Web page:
With his usual flare for style and pervasive sense of humour, Bodner examines the life of David in his new book, David Observed: A King in the Eyes of His Court. Yet, the work is not really about David at all. Bodner flips the textual character roles and gives the starring role to the supporting characters, thus relegating David to the role of supporting actor; this plan is laid out in the brief introduction. Bodner claims that students are his target audience, but he does not mention the context in which he expects the book to be utilized; he leaves this to the reader’s imagination.
In Chapter Two, “Eliab and the Deuteronomist,” Bodner considers David’s older brother Eliab as a Bakhtinian “double-voiced” character and explores the significance of this in foreshadowing the later actions of David. The next chapter deals with 1 Samuel 21–22. Here, Bodner expands on Reis’ theory that Ahimelech, the priest, is not truly duped by David into deceiving Doeg but is actually a co-conspirator. Bodner returns to Bakhtinian analysis in his next chapter and explores the theory that 2 Samuel 3 uses the technique of “pseudo-objective motivation,” the idea that the narrator takes on the voice of the crowd rather than being an objective know-it-all.
The prophet Nathan is the focus of the next chapter. Bodner takes the three Nathan episodes together in order to present a holistic picture of this character. Chapter Six then focuses on text critical issues in 2 Samuel 11:1, particularly the potential confusion between messengers and kings; however, his claim that this latent ambiguity foreshadows intentional ambiguity to come seems coincidental at best. Similarly, chapter Seven focuses on 2 Sam 11:3, and explores the text-critical issues that are present in relation to 4QSama. The next two chapters focus on Joab. In Chapter Eight, Bodner explores the character of Joab as a reader response critic of David. The next chapter focuses on the textual variants between the MT and the LXX in 2 Sam 11:22–25; however, the analysis here is designed to be comparative rather than competitive.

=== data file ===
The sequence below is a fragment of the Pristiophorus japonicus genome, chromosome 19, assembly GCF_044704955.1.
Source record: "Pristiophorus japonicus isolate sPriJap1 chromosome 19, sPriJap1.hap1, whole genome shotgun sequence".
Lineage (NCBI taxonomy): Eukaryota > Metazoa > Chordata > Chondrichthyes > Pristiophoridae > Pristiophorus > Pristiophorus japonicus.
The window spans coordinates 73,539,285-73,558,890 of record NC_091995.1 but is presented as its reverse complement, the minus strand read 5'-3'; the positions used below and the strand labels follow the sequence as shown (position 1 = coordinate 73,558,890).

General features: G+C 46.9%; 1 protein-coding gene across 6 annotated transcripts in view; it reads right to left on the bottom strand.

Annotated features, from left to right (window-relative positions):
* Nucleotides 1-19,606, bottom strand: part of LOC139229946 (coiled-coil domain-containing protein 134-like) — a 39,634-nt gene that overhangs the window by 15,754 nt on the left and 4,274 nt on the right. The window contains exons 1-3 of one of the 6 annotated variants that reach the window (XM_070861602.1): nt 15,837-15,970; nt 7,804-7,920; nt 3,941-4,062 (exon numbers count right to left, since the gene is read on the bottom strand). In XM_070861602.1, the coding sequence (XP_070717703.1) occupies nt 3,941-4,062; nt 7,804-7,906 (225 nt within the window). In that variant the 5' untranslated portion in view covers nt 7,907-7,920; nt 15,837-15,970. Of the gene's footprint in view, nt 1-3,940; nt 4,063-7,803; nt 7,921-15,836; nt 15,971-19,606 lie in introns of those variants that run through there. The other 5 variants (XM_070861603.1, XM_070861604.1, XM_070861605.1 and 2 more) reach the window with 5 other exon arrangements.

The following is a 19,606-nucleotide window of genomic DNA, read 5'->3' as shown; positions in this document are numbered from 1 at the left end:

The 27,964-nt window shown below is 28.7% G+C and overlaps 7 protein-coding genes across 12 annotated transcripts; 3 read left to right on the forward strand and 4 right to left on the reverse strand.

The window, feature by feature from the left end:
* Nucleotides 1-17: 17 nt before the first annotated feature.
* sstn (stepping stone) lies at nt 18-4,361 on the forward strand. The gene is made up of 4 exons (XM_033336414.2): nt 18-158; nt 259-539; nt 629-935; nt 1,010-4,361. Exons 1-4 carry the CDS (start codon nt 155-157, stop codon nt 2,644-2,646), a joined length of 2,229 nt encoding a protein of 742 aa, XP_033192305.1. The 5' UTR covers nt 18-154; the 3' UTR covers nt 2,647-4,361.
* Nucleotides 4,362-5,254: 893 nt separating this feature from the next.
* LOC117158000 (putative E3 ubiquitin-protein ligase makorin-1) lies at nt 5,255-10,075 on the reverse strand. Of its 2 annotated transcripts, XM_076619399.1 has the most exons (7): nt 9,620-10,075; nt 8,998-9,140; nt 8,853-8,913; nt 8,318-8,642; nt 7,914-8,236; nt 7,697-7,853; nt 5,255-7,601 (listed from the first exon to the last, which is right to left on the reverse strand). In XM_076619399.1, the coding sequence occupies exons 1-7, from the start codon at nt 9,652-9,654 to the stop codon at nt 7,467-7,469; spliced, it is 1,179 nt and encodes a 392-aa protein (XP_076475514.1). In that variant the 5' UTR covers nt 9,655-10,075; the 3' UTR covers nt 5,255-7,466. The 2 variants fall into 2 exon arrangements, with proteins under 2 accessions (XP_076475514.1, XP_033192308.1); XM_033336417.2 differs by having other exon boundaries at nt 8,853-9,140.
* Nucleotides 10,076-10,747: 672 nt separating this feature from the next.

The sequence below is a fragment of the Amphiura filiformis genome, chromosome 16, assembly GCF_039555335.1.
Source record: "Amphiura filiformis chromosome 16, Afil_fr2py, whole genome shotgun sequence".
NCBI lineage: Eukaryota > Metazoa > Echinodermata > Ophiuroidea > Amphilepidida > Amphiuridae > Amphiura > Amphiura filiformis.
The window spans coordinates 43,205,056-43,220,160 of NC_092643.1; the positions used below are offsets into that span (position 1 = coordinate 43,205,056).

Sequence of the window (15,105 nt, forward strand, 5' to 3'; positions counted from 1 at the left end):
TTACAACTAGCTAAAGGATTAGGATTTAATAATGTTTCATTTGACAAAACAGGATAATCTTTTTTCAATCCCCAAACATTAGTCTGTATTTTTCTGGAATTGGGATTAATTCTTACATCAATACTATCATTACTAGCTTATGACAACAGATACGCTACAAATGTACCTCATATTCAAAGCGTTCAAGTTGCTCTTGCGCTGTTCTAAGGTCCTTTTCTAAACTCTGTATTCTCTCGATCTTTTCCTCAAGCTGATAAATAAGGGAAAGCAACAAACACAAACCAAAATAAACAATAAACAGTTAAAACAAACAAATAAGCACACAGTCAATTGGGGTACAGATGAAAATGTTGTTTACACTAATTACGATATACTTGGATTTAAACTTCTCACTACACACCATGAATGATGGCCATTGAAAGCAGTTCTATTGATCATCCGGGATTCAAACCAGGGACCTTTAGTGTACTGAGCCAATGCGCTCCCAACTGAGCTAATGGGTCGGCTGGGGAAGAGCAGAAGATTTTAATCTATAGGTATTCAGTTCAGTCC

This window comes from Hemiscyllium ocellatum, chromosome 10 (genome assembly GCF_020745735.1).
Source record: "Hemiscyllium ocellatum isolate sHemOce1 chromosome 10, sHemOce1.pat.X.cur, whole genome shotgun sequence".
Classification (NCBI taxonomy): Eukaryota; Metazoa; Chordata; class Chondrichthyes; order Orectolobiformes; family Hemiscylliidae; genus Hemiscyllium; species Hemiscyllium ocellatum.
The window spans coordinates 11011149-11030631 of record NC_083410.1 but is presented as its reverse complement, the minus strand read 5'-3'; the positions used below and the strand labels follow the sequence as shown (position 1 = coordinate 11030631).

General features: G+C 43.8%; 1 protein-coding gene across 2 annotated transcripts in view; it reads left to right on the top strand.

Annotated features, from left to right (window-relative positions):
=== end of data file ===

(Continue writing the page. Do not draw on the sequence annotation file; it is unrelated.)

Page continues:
The interesting relationship between Bathsheba and Ahithopel is explored in the next chapter as a possible explanation for why Ahithopel joins Absalom’s rebellion. In Chapter Eleven Bodner adds to the list of parallels between Genesis and the Deuteronomistic History by drawing parallels between Solomon’s rise and Jacob’s blessing in Genesis 27, with passivity being the key element of the rising character. His final chapter focuses on the oaths that involve Solomon, using Austin’s speech-act theory. According to Bodner, these oaths play a large role in the ultimate characterization of Solomon and the narrative transition between the Davidic and Solomonic reigns.
Each chapter is quite different in content and style and could be read as separate pieces (many of them have appeared in previous publications) but these diverse pieces are held together by the common theme of examining David through the cast of supporting characters. This allows the reader to approach the text as a complete book to be read from cover to cover or to approach it as a useful compilation that can be read for the content desired. It also leads to an interesting feature of this book. Because each chapter could be a stand-alone unit and the work is not meant to be an overview of the entire text of the Davidic reign, it could be criticized for its piecemeal approach to the text. Therefore, if one is looking for a course textbook, this is not the answer. However, this weakness also leads to its greatest strength. Several of the individual passages are examined in various chapters but from different methodologies or perspectives; this allows readers to get a sense of the dynamics of the texts and the diversity involved in interpretation. This is particularly true with his approach to variant readings. Because he shows little interest in establishing a “more authentic” text, Bodner focuses on the differences in interpretation each reading would produce. This unique approach to text-criticism (if such a label is even appropriate) is one of the more innovative concepts in the book. Also, because of the numerous theories being proposed or expanded on for the first time, this work is most appropriate for scholars already familiar with the text and hoping to engage with it in order to further their own research. This does not mean that is cannot be used by the student audience that Bodner envisions. It is well written and most of the terminology is at least minimally defined, but it would be most beneficial to advanced students who already had some experience of these text in particular and hermeneutics in general.